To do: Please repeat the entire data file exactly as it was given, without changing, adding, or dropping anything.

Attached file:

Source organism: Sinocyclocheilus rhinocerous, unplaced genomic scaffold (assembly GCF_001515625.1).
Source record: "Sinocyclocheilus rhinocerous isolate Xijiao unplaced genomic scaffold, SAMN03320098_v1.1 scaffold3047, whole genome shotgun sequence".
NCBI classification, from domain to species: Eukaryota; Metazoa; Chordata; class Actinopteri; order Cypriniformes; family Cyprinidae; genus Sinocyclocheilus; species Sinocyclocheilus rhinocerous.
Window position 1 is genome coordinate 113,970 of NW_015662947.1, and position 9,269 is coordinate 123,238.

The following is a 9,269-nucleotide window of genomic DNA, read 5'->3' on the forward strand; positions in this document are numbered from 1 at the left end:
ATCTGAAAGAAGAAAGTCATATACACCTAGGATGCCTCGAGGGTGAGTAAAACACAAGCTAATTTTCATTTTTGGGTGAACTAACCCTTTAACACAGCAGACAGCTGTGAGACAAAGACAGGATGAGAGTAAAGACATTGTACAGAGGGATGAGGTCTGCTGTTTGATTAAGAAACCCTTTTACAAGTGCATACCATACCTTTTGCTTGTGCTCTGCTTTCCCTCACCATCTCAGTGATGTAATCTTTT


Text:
Source organism: Sinocyclocheilus rhinocerous, unplaced genomic scaffold (assembly GCF_001515625.1).
Source record: "Sinocyclocheilus rhinocerous isolate Xijiao unplaced genomic scaffold, SAMN03320098_v1.1 scaffold3047, whole genome shotgun sequence".
NCBI classification, from domain to species: Eukaryota; Metazoa; Chordata; class Actinopteri; order Cypriniformes; family Cyprinidae; genus Sinocyclocheilus; species Sinocyclocheilus rhinocerous.
Window position 1 is genome coordinate 113,970 of NW_015662947.1, and position 9,269 is coordinate 123,238.

The following is a 9,269-nucleotide window of genomic DNA, read 5'->3' on the forward strand; positions in this document are numbered from 1 at the left end:
ATCTGAAAGAAGAAAGTCATATACACCTAGGATGCCTCGAGGGTGAGTAAAACACAAGCTAATTTTCATTTTTGGGTGAACTAACCCTTTAACACAGCAGACAGCTGTGAGACAAAGACAGGATGAGAGTAAAGACATTGTACAGAGGGATGAGGTCTGCTGTTTGATTAAGAAACCCTTTTACAAGTGCATACCATACCTTTTGCTTGTGCTCTGCTTTCCCTCACCATCTCAGTGATGTAATCTTTT